LOURDES GARCIA-NAVARRO, HOST:
Now a line from the 20th century Russian poet Anna Akhmatova.
(Reading) You will hear thunder and remember me, and think, she wanted storms.
Akhmatova witnessed the tumultuous years of the Russian Revolution and the horrors of Stalin's repression. Now there's a growing interest in her as a beacon of artistic courage in modern Russia. NPR's Corey Flintoff has this look back at her life.
COREY FLINTOFF, BYLINE: One way to glimpse Anna Akhmatova is here in the St. Petersburg apartment where she lived for some 30 years. It's a museum now, where guide Maria Nisnikova points out mementos of a woman who lived in glamorous artistic circles before the revolution and faced ruthless persecution during the Soviet era.
MARIA NISNIKOVA: And you can see here different documents, photographs, personal belongings of Anna Akhmatova.
FLINTOFF: There's her music, too, to suggest the vibrancy of her life. Akhmatova came from a family of Russian and Tatar nobility. The pen name she chose for herself derives from an ancestor who was a Tartar khan. She was beautiful, dark-haired and angular with a prominent hooked nose. Artists loved to draw her in profile.
NISNIKOVA: This portrait is really very nice, and we know that Akhmatova always directed artists. And there are more than 200 portraits of Anna Akhmatova. Can you imagine?
FLINTOFF: The Italian painter Amedeo Modigliani fell in love with her in Paris and painted more than a dozen portraits of her. She was a sensation, a celebrity of modernist poetry in what was called the Silver Age, before the Russian Revolution of 1917. Akhmatova was known for spare, insightful poems about the ambiguities of love. She was married and divorced twice.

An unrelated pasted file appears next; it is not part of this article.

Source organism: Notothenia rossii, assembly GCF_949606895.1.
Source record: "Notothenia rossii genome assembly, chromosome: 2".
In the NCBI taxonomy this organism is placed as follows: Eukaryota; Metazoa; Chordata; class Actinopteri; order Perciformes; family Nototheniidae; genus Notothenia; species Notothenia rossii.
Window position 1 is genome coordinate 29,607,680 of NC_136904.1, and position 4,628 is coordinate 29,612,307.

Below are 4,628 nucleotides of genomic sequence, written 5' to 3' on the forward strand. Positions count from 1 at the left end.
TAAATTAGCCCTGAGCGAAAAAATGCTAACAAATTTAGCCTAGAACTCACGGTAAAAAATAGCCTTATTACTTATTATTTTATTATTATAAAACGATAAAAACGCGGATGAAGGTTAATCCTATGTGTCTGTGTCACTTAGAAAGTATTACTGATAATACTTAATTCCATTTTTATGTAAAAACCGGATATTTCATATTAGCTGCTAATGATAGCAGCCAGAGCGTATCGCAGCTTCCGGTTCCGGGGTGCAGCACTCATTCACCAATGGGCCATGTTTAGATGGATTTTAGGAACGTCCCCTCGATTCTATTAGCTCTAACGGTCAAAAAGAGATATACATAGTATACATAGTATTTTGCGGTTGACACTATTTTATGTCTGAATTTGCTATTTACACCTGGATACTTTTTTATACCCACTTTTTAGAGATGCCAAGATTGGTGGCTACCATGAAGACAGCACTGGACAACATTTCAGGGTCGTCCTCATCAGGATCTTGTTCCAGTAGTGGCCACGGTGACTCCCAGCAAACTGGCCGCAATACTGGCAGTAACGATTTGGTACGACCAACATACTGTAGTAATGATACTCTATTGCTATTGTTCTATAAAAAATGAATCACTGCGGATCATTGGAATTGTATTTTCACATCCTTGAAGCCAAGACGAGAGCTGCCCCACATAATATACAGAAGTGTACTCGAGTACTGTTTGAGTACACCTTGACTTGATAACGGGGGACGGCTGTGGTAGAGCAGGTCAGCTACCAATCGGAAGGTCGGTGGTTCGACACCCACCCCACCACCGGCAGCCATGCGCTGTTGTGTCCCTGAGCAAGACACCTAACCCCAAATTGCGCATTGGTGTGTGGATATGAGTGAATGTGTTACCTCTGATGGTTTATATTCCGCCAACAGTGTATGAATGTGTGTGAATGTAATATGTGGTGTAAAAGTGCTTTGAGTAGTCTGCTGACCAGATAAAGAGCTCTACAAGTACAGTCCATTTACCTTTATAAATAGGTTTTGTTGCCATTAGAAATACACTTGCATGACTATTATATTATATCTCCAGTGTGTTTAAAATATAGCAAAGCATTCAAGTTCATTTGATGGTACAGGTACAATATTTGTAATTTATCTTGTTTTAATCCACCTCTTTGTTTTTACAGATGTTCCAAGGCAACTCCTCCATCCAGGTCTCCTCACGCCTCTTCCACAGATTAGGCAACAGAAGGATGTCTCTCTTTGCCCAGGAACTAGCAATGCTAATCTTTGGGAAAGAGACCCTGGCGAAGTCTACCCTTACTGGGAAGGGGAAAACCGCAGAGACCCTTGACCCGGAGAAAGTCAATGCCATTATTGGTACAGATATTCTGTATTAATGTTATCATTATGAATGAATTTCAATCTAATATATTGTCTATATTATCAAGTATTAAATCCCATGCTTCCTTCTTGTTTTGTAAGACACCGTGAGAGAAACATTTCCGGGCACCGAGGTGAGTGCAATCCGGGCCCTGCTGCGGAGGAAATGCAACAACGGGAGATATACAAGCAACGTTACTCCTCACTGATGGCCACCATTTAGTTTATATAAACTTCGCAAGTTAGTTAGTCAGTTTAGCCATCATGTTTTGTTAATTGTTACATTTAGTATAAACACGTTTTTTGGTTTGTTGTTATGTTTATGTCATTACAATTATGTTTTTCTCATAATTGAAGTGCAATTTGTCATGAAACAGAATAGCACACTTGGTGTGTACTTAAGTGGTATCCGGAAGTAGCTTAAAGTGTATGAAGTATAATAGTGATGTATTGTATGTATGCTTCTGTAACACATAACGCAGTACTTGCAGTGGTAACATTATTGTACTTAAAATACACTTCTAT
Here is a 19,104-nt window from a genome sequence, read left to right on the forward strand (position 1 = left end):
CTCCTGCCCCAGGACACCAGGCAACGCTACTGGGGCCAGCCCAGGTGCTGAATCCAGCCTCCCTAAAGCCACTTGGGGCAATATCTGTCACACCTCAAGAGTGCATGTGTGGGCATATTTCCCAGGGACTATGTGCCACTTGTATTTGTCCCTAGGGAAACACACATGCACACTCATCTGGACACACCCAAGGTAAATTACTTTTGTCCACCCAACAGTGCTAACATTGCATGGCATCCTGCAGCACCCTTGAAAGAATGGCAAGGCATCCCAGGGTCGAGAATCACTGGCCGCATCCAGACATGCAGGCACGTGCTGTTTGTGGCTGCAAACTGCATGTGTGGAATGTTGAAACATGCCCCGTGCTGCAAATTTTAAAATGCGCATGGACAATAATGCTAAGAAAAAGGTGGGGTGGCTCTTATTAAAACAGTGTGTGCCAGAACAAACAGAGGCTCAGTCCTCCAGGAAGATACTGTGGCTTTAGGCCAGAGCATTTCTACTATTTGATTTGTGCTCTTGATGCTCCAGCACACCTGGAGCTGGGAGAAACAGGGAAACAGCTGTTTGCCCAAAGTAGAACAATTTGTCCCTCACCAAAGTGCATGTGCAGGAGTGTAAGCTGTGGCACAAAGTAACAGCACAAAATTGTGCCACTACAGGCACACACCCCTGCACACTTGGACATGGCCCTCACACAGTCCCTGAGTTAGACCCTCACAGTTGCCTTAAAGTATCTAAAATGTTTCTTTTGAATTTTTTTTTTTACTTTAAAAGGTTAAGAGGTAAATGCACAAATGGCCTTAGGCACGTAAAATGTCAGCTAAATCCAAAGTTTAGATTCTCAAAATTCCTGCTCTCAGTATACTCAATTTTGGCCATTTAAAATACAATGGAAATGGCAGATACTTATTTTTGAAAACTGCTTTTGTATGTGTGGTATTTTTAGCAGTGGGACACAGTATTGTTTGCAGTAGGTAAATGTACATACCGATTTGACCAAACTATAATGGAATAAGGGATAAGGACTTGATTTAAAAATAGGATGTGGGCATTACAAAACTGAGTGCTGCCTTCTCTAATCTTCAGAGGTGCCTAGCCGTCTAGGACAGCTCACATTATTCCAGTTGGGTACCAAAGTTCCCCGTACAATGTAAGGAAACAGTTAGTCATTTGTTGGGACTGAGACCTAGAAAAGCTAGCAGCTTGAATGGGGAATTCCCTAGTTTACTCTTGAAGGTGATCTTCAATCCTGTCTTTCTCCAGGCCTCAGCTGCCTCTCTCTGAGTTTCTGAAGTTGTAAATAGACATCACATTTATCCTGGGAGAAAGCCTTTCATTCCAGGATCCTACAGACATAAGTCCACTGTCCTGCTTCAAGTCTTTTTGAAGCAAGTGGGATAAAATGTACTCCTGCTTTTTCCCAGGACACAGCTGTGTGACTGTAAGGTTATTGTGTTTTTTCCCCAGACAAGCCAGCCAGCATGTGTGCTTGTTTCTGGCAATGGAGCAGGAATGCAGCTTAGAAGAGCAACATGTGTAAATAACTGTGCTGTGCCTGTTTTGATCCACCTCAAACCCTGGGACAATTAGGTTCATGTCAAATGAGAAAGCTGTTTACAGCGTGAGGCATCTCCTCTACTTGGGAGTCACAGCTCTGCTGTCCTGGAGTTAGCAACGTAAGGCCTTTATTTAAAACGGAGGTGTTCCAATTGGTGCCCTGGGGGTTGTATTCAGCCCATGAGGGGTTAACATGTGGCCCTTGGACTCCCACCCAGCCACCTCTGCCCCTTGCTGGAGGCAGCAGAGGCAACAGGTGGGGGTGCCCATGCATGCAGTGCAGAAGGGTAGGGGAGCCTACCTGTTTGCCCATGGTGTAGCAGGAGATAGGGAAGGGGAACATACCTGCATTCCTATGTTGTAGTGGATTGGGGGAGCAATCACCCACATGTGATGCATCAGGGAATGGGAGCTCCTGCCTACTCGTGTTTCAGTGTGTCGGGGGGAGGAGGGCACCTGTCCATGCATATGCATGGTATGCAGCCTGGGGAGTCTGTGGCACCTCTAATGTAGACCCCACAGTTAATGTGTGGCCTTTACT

NISNIKOVA: This is the last photo of the first husband to Anna Akhmatova, Nikolay Gumilyov. He was arrested on the 3 of August, 1921, and he was put into prison. And three weeks, later he was secretly executed.
FLINTOFF: Akhmatova's former husband, also a gifted poet, was just one of many of her loved ones and friends who would be shot, sent to the labor camps or driven into the exile from the Russian Revolution through the Stalinist era. Around 1926, she moved into this apartment with her lover, Nikolay Punin, a noted teacher and art critic. It was a communal flat, by that time, with multiple families and little space.
Her poetry was officially banned. Punin was arrested, along with Akhmatova's son. And she became one of a long line of women who waited outside the prison to catch a glimpse of them or bring them bread. She later wrote about the experience that gave her a new artistic purpose to be a witness to history. She said she spent 17 months waiting in prison lines in Leningrad until one day, someone picked her out.
(SOUNDBITE OF ARCHIVED RECORDING)
UNIDENTIFIED WOMAN: On this occasion, there was a woman standing behind me, her lips blue with cold, who, of course, had never in her life heard my name. And then she asked me, could one ever describe this? I answered her, I can.
FLINTOFF: Akhmatova kept her promise with a cycle of poems called "Requiem." She composed it in secret and at one point was even afraid to keep a manuscript of it. It wasn't published in the Soviet Union until more than 20 years after her death. But she did record "Requiem" in her own voice.
(SOUNDBITE OF ARCHIVED RECORDING)
ANNA AKHMATOVA: (Through interpreter) It happened like this when only the dead were smiling, glad of their release, that Leningrad hung around its prisons, like a worthless emblem flapping its piece...
FLINTOFF: The poem was dedicated to the victims of Stalin's terror. Anna Akhmatova and her son outlived Stalin and many of his henchmen. And she won recognition from the generation of younger poets that came after her. She died of a heart attack in 1966 when she was 76 years old. Corey Flintoff, NPR News, Moscow.
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